On March 5, 2017, the Palestinian Campaign for the Academic and Cultural Boycott of Israel (PACBI) published an open letter addressed to the British rock band Radiohead, urging its members not to “lend [their] voice and art to oppression” and to cancel their upcoming concert in Israel.
“We, as Palestinian artists and cultural institutions, appeal to you to cancel your upcoming concert in Tel Aviv in July, as such a performance, irrespective of intentions, will help Israel’s regime of occupation and apartheid cover up its massive violations of Palestinian human rights,” read the letter.
Because Radiohead is known for its politically conscientious lyrics and performances on behalf of the oppressed, many fans were surprised and disappointed by the band’s decision to perform in Israel this summer.
Radiohead’s sixth studio album, Hail to the Thief, is widely considered to be one of the group’s most powerful “statement records”—a critique of President George W. Bush’s War on Terror, and an indictment of “global capitalism.” Among its more explicit political statements, the band displayed the Tibetan flag on stage during a 2012 performance in Brisbane, Australia.
It is no wonder, then, that many of Radiohead’s fans, as well as Palestine activists, became indignant when they heard the band would be performing in Tel-Aviv’s Hayarkon Park—the site of a Palestinian village that was pulverized by Zionist militias in 1948.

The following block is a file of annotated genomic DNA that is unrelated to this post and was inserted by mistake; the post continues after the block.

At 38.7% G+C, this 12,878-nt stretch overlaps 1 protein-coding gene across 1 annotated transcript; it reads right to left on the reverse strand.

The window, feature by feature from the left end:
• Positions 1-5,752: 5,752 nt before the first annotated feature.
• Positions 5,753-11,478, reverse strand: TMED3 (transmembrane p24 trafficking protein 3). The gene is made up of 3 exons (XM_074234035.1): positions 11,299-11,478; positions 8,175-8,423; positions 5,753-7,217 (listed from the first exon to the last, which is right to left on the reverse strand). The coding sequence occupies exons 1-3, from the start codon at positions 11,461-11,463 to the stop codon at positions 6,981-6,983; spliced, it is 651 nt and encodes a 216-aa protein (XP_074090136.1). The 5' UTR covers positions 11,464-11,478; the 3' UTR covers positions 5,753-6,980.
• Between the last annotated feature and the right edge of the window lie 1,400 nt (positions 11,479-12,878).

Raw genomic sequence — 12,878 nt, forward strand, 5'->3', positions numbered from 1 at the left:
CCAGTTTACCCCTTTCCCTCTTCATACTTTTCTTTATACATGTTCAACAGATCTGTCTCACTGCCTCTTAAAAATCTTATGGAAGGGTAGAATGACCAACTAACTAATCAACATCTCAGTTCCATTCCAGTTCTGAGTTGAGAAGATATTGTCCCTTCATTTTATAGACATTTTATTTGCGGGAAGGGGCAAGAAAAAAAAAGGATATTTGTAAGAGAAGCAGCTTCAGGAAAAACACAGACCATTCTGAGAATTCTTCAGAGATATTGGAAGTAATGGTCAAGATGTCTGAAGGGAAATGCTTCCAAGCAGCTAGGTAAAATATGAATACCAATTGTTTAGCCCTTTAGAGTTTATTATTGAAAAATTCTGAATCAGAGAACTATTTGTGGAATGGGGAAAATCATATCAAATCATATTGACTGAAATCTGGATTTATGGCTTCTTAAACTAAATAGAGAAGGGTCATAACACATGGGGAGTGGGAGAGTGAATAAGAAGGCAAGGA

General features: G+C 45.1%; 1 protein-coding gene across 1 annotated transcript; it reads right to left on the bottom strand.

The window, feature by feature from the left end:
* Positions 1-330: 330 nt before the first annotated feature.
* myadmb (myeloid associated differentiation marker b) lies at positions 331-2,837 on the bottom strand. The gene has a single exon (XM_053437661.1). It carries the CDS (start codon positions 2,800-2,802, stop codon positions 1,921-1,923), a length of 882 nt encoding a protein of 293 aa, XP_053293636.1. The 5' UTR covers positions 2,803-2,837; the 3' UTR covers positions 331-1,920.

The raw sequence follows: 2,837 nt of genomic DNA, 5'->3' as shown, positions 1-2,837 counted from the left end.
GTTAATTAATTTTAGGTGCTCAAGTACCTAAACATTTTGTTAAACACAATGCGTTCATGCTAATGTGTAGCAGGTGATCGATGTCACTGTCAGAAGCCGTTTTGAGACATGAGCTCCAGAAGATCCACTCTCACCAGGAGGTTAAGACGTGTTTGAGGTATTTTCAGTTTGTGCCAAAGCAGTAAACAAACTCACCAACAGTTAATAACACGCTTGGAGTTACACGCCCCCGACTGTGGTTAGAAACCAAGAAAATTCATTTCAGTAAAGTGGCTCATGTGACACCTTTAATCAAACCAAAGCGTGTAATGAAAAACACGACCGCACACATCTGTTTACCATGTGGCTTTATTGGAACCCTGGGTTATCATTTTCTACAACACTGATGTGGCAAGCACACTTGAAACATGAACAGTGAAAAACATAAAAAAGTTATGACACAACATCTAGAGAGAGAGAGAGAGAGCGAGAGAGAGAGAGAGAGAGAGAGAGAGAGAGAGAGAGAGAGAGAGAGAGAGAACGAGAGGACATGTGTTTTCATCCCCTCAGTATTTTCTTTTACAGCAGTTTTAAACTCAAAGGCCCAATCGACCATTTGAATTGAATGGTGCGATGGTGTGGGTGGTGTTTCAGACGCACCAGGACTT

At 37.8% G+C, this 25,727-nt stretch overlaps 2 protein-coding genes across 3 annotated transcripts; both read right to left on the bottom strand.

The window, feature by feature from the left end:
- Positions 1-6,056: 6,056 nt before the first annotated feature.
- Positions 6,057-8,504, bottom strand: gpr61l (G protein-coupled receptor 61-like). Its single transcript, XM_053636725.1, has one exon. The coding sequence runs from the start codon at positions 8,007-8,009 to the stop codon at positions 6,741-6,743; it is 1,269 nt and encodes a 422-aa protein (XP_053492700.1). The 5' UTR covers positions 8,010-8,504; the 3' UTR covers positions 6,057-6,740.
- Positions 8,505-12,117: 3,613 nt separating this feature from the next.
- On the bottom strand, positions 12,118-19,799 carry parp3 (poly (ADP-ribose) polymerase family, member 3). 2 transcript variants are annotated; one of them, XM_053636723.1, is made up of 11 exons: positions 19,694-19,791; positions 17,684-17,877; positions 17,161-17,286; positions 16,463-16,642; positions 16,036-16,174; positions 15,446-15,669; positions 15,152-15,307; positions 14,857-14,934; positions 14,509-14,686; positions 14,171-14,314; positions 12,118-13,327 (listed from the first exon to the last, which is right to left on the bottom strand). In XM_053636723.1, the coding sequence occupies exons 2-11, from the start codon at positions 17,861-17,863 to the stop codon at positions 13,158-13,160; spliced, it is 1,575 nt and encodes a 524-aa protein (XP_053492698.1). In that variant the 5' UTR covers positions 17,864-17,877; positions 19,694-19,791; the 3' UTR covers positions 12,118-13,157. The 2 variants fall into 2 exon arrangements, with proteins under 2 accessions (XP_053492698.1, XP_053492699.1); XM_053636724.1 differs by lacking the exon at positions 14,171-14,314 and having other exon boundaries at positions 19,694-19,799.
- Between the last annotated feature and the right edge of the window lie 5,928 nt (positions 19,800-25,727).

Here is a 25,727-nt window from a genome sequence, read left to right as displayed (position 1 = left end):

In a heartfelt video message directed at Radiohead frontman, Thom Yorke, Al Jazeera journalist Ali Al-Arian addressed this ethical inconsistency, stating:
I watched you perform…with a Tibetan flag over your Piano. As a descendent of a stateless people, this act of solidarity spoke volumes to me. But almost instantly, another thought appeared to me: to support Tibet is to add your name to a cause that’s already fashionable—but would I ever see you do the same with a Palestinian flag? Would you ever support a people so oppressed that even mentioning their oppression could lead to being falsely labeled an anti-semite, to being outcast? I remember thinking what privilege you have in being able to choose which cause you wish to champion…as a Palestinian myself, I don’t get to choose.
Unfortunately, neither Yorke nor any of Radiohead’s other members have responded to Al-Arian’s message—or to PACBI’s and JVP’s open letters—and it appears unlikely that they ever will.
For a band that understands the inherently political, consequential nature of art, Radiohead’s silence—and refusal to cancel the Tel-Aviv show—will likely be a stain on an otherwise principled legacy.